From virtual to actual Test match reality

AUSTRALIA'S wafer-thin, two-run loss to England in the Edgbaston Test and its subsequent poor showing in the Old Trafford nexus has forced Ponting's antipodean Ashes seekers on to the back foot — out of the realm of Virtual International Cricket Reality, and into that of Actual Reality. Australia is no longer the big unchallengeable bully of the international game. Nor is it regarded as the cloned re-incarnation of Don Bradman's 1948 `Invincibles'. In Birmingham and Manchester Vaughan's side demonstrated beyond doubt that the `Dominators' from Down Under can themselves be dominated.

For once, the triumphalist Aussie Press has been compelled to turn down the volume of its crowing. The column inches devoted to Australian cricket supremacy in the metropolitan Aussie newspapers have shrunk and the over-the-top euphemism of the antipodean electronic media has been toned down to the level of the realistic.

How and why has this reversal of form come about? Coach John Buchanan's boys still observe the methodical and basic precepts, which underscored their previous successes — and made them number one in the world-ratings in both the One-Day Internationals and the Test competitions. Buchanan's researchers still forage out the strengths and weaknesses of opponents and the areas in which Australia's own game can be improved. Demanding fitness regimes are still part and parcel of Aussie practice sessions and the psychological aspect of match preparations are continued in the team forum — and widely publicised in the press. Game plans are inflexibly followed — more's the pity — and game-sense training acts out the cameo match scenarios, which Ponting's players may encounter in the middle. Theoretical plans and high-falutin' goals, however, are not worth a cracker without the practical means of bringing them to realisation. The England opener, Trescothick's fallibility against the full-length ball moving away to the slips would remain unexploited without a McGrath to pitch the ball in the required spot and find the edge five times out of six. When stripped down to fundamentals, cricket is 80% a skill game. A bowler may be match-fit and psychologically prepared — but if he does not command the bowling skills of length, line, pace, flight, swing, cut, spin and variation — the supernumerary physical and mental attributes of his game will count for little. Essentially a bowler must be able to bowl!

The current Ashes series in England, in my opinion, has emphasised the decisive influence, which skill — or its absence — has played in the three games so far concluded. The major talents of McGrath, Lee, Flintoff and Pietersen have dominated the fortunes of their teams. Would Australia have coasted to its comfortable victory at Lord's, without the metronomic length, line and off-cut of Glenn McGrath? Conversely would England have won in Birmingham by the proverbial skin of its teeth — without the steadying influence of Trescothick, the dynamic straight hitting and aggressive pace bowling of `Freddie' Flintoff, and the adopted South African enterprise of Pietersen? Would Australia have come remotely as close to winning as they did without the mesmerising spin of Shane Warne — the one bowler Flintoff hesitated to hit — and the runs and wickets of Brett Lee? In Manchester it was the turn of the England skipper Vaughan and his 166 — a score which was aided and abetted by an uncharacteristic attack of the fumbles from Aussie 'keeper, Gilchrist, and his fellow fielders.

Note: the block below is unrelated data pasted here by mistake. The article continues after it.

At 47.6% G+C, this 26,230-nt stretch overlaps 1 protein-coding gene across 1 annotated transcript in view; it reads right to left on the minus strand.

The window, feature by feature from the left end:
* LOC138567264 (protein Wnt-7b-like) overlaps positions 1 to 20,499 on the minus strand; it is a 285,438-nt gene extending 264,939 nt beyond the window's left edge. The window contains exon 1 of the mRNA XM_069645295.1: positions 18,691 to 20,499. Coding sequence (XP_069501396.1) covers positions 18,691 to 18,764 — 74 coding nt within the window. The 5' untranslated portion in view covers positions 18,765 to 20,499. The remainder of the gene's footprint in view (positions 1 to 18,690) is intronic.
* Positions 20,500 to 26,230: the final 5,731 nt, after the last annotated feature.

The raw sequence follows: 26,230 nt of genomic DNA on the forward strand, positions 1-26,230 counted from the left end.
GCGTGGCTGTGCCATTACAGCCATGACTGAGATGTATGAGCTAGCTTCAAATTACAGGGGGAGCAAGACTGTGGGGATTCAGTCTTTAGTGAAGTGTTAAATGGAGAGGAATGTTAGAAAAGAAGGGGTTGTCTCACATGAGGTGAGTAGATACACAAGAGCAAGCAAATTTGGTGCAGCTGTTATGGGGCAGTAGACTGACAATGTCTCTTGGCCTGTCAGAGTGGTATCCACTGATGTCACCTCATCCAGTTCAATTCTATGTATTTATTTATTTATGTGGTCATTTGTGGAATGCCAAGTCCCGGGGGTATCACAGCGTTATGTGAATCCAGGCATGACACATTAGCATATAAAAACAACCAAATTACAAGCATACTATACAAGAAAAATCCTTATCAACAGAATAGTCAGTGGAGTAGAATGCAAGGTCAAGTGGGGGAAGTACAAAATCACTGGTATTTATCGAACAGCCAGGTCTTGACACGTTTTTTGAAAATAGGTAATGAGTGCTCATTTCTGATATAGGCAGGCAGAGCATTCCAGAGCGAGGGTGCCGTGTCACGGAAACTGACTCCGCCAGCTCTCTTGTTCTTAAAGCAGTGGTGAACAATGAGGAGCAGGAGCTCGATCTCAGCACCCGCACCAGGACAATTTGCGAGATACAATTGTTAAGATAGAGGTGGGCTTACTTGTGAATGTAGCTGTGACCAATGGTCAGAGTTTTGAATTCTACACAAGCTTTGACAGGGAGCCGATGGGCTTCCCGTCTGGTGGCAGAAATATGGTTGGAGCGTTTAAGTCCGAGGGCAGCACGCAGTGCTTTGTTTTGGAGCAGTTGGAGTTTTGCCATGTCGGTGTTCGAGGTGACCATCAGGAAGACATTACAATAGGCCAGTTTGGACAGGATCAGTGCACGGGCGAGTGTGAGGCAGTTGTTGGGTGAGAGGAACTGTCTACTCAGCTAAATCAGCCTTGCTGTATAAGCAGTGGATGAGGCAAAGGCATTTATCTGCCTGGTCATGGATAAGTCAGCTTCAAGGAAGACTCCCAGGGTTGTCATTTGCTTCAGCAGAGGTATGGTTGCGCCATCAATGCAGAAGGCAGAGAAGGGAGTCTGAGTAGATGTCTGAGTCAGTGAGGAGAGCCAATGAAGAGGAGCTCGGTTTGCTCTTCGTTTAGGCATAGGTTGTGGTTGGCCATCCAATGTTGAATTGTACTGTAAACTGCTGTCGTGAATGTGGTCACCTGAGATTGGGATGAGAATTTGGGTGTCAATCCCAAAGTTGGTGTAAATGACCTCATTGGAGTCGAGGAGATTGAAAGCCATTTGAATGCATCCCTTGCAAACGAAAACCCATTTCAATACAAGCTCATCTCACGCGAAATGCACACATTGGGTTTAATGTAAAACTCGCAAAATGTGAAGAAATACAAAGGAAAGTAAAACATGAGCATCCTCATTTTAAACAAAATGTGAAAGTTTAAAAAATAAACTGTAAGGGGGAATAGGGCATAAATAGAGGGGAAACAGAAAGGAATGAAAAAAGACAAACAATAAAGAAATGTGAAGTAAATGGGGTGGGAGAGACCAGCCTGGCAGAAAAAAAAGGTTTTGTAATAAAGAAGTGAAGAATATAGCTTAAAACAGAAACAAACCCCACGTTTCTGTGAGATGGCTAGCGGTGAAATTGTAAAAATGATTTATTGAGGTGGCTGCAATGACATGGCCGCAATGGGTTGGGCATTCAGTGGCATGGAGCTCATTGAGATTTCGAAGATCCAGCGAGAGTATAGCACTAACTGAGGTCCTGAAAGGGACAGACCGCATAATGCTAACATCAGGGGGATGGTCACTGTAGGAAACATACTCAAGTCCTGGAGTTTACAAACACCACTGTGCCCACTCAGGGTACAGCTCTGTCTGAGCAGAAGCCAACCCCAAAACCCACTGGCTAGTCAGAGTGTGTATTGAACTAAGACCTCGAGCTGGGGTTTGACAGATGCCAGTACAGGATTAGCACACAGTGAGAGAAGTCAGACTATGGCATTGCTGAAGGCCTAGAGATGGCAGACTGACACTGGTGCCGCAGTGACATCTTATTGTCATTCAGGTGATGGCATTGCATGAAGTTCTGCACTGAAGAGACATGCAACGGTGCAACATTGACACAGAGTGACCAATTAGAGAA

While cricket victory in the highest echelons often revolves around the success of its stars, many of its mundane but essential tasks are performed by its unsung heroes: the men who make the game a team effort. They score minor but crucial runs, take vital wickets, catch safely, engineer run-outs, which turn the game, and save the runs in the field, which spell the difference — winning and losing. But with uniform and improved training methods now being widely adopted by most teams at first-class and international levels, I ask myself whether the margins of competency in many of the game's collective skills are narrowing. How much further can we go in the peripheral areas of elite team preparation? How much more physical and mental conditioning, game planning, and social bonding etc., can coaches develop? Has such training become so mechanically uniform in the world of top-class cricket that, without relaxation and variations in the players' program, boredom and staleness set in, leading to the dilution of concentration and a diminution of the skill level?

I often feel that Test teams, who aspire to greatness, should be focussing more than they do on the polishing and perfection of outstanding individual talents and condensed one-to-one instruction from the scientific gurus of the sport. Cricket at its highest level should be played between gifted players whose talents are honed to as close to perfection as possible.

The production of such men is dependent on a balanced allocation of time to individual and collective skills. It will not be an easy task, since the adoption of unorthodox batting and bowling methods dear to the heart of limited-over cricket, is leading the game ever increasingly into agricultural fields — rather than biomechanical laboratories.

But in the near future, only techniques, which are close to perfection, will win Tests. Or will human fallibility have something to say about that?